|Risk of deep vein thrombosis following a single negative whole-leg compression ultrasound: a systematic review and meta-analysis
|Johnson SA, Stevens SM, Woller SC, Lake E, Donadini M, Cheng J, Labarere J, Douketis JD
This review concluded that withholding anticoagulant therapy in patients with suspected deep vein thrombosis following a single negative whole-let compression ultrasound result was associated with a low risk of venous thromboembolism during three-month follow-up. Although the authors acknowledged a number of limitations with the included studies, this was generally a well-conducted review and their conclusions appear to be reliable.
To determine the risk of venous thromboembolism after withholding anti-coagulant therapy in patients with suspected lower extremity deep vein thrombosis (DVT) following a single negative whole-leg compression ultrasound result.
MEDLINE, EMBASE, CINAHL, LILACS, the Cochrane Library, and Health Technology Assessments databases were searched for articles published between January 1970 and November 2009, without language restrictions. Search terms were reported. In addition, Internet searches were conducted, including Google, Google Scholar, ClinicalTrials.gov, meeting abstracts and conference proceedings. Reference lists of included studies were manually searched. Experts in the field were contacted for any additional studies.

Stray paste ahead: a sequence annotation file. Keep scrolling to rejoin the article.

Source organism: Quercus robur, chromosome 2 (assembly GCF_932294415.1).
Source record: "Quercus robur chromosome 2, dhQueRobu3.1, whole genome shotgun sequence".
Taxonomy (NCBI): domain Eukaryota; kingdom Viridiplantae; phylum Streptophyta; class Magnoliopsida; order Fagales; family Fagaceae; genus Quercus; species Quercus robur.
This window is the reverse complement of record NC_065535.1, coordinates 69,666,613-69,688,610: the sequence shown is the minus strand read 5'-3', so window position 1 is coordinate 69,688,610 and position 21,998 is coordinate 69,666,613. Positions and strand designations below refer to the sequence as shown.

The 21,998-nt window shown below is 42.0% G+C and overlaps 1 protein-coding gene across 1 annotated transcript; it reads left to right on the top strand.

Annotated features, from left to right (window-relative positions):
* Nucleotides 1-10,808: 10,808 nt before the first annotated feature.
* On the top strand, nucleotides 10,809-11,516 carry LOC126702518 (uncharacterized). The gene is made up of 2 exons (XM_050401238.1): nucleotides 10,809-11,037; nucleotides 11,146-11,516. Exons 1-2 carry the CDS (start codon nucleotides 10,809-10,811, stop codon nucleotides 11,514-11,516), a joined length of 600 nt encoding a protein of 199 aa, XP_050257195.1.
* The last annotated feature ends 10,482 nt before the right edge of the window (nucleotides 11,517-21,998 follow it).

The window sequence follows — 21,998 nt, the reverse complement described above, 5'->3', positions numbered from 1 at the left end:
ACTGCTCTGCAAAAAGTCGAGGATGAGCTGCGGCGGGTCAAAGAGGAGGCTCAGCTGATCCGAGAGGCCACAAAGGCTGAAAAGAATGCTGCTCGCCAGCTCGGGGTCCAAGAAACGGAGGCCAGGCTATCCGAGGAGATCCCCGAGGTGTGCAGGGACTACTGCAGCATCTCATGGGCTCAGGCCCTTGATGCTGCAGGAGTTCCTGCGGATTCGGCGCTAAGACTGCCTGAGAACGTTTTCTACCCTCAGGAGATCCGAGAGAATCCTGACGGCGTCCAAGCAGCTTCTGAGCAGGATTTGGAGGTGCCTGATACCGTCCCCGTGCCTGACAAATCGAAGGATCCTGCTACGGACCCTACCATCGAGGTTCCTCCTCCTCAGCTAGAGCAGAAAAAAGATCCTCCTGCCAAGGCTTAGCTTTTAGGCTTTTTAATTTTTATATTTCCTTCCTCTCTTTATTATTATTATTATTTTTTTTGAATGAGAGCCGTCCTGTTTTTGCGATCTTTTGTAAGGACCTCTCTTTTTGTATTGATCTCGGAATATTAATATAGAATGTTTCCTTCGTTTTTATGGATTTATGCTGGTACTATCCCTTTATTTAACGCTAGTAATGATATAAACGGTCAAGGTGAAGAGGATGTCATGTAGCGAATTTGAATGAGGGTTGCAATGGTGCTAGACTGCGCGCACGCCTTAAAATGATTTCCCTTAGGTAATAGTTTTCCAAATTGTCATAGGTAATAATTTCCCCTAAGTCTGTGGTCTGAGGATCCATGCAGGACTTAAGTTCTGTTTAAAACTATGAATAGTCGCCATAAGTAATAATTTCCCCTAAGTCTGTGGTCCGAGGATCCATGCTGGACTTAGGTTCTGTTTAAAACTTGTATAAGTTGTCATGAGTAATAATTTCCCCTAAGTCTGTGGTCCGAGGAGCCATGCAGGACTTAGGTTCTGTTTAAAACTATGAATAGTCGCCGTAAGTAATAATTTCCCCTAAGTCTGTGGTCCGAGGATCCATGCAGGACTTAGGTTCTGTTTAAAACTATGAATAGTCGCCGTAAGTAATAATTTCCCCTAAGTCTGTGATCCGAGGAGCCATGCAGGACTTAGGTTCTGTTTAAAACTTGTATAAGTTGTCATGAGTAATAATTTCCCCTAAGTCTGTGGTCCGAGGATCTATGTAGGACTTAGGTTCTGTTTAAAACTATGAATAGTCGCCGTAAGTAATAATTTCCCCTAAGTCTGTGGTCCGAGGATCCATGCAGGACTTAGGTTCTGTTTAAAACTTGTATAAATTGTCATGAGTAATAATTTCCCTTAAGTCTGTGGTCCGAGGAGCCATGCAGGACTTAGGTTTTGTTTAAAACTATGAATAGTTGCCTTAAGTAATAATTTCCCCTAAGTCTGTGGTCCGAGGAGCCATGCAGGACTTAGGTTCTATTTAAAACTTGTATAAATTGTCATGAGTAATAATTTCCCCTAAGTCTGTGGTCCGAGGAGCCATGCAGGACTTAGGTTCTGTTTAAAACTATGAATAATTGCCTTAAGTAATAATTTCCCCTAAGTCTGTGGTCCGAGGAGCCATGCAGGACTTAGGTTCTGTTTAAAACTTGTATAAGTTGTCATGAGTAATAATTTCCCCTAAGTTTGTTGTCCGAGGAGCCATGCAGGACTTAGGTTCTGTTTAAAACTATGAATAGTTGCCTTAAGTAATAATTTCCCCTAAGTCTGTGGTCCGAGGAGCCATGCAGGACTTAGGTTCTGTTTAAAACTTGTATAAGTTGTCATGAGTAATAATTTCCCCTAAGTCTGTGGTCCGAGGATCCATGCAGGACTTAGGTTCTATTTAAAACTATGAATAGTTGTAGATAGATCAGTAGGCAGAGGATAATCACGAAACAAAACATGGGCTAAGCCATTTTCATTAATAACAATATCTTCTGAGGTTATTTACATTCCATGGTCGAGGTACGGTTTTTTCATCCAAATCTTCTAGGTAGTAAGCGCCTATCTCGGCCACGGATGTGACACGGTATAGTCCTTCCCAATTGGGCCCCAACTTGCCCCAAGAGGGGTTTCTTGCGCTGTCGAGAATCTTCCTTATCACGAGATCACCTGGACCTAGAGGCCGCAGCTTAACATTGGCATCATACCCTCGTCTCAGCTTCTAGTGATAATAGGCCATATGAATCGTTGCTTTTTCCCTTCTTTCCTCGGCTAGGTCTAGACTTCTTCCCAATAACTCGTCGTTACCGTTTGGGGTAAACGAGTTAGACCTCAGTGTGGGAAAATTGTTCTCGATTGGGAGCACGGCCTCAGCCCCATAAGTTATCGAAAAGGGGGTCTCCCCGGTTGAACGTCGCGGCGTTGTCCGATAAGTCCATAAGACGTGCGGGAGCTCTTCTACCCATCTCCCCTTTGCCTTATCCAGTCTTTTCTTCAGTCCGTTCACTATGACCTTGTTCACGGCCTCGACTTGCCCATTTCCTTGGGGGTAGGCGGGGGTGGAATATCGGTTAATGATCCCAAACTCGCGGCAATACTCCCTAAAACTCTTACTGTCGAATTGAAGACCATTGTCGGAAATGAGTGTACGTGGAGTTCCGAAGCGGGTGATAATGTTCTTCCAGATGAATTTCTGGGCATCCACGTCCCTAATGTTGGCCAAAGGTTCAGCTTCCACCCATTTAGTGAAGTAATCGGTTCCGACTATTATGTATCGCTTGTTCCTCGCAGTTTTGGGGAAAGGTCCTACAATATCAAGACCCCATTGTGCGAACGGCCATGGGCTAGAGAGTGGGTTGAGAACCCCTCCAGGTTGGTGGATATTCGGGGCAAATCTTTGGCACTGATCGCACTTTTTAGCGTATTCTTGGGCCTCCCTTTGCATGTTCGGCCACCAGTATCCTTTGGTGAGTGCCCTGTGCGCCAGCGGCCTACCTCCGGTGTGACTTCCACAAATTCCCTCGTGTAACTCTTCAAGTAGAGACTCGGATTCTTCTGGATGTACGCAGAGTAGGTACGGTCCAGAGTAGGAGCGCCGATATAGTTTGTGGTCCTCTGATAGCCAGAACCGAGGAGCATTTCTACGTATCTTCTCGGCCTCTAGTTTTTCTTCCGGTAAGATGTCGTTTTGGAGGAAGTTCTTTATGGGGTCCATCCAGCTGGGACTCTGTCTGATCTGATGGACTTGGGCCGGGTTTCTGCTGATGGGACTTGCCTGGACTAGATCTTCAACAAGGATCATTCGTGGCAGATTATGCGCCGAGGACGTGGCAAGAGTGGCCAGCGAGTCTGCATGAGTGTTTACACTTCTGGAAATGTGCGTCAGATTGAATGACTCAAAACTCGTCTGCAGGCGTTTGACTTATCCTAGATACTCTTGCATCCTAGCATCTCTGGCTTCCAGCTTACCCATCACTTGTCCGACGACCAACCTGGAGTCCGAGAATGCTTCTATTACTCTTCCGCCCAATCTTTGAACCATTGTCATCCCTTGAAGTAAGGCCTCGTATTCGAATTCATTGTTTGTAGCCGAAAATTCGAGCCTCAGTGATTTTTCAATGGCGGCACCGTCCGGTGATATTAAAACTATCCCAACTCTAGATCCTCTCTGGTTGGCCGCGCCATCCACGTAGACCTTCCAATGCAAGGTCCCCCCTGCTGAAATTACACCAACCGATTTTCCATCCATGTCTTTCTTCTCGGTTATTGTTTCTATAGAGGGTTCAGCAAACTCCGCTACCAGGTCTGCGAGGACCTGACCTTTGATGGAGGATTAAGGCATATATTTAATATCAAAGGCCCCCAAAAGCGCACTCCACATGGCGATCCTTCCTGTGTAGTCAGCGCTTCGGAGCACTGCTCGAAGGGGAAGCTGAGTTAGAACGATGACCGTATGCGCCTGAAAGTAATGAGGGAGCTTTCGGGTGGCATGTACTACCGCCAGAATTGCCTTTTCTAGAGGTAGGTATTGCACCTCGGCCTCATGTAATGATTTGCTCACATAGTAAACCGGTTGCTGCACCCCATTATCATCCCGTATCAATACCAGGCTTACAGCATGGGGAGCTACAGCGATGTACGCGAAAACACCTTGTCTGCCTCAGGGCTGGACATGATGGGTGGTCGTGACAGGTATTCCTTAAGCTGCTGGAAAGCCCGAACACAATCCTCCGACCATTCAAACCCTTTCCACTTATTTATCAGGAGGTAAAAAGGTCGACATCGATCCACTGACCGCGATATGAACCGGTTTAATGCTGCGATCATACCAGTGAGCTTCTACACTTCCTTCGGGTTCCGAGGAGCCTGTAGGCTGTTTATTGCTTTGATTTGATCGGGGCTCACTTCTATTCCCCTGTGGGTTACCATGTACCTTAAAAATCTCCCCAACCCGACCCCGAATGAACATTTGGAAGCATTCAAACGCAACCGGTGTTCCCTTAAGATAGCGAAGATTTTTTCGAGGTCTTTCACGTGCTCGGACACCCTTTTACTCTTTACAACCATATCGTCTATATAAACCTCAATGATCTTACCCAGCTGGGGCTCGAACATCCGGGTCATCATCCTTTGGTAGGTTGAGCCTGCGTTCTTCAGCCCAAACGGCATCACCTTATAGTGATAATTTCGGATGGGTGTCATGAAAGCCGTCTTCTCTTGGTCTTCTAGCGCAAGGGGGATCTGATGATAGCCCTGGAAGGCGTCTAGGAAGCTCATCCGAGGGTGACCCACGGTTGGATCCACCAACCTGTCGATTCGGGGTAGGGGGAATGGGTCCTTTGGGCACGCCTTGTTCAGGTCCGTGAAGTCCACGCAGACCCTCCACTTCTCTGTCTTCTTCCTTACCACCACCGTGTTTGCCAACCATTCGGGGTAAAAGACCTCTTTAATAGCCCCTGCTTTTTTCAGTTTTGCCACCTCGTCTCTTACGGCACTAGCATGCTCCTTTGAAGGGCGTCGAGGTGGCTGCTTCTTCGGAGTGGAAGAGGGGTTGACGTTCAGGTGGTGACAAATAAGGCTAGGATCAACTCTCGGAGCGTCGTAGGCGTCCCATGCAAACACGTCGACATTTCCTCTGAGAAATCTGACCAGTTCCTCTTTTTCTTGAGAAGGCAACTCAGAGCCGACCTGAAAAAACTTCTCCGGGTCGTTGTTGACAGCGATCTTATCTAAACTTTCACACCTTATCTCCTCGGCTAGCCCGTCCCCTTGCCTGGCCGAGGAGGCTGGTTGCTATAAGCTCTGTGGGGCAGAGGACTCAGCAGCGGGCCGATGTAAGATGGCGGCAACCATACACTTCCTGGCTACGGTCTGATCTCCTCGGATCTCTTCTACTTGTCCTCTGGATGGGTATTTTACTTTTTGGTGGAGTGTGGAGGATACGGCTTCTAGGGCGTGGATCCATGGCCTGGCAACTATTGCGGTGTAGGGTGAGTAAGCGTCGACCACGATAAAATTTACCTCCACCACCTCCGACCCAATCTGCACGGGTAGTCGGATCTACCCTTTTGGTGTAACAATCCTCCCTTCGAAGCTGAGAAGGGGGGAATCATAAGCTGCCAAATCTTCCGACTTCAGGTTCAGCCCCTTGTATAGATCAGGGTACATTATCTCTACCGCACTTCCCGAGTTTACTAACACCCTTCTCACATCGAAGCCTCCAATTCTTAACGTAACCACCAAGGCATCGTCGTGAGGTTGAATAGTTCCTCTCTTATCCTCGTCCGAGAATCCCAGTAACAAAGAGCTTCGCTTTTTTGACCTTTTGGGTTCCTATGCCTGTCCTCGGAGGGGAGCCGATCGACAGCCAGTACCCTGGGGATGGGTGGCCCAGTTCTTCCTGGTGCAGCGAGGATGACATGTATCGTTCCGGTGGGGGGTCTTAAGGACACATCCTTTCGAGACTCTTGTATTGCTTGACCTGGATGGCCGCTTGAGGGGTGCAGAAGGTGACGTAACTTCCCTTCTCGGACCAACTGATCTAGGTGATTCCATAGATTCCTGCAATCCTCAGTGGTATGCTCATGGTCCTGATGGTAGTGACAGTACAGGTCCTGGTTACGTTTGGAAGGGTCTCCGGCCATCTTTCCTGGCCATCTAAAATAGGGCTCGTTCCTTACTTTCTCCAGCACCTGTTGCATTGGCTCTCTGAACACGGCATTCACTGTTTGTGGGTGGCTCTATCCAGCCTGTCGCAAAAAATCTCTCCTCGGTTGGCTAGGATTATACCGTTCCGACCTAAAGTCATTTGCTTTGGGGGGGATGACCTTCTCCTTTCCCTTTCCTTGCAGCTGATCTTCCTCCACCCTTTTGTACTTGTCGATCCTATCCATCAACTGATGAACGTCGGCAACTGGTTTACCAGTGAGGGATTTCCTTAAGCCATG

Randomised controlled trials (RCTs) or prospective cohort studies of patients with suspected lower extremity deep vein thrombosis (DVT), evaluated with a whole-leg compression ultrasound result, who were followed up for at least 90 days and did not receive anticoagulant therapy, were eligible for inclusion. Eligible studies were also required to report objective confirmation of venous thromboembolism during follow-up. Studies of asymptomatic patients or trials using only limited (above the knee) compression ultrasound evaluation of the lower limbs, were excluded.
The primary outcome was venous thromboembolism events and venous thromboembolism-attributable death. Methods for objective confirmation of suspected venous thromboembolism included repeat compression ultrasound or venography for suspected DVT and computer tomography pulmonary angiogram, ventilation perfusion scan, or conventional pulmonary angiogram for suspected pulmonary embolism.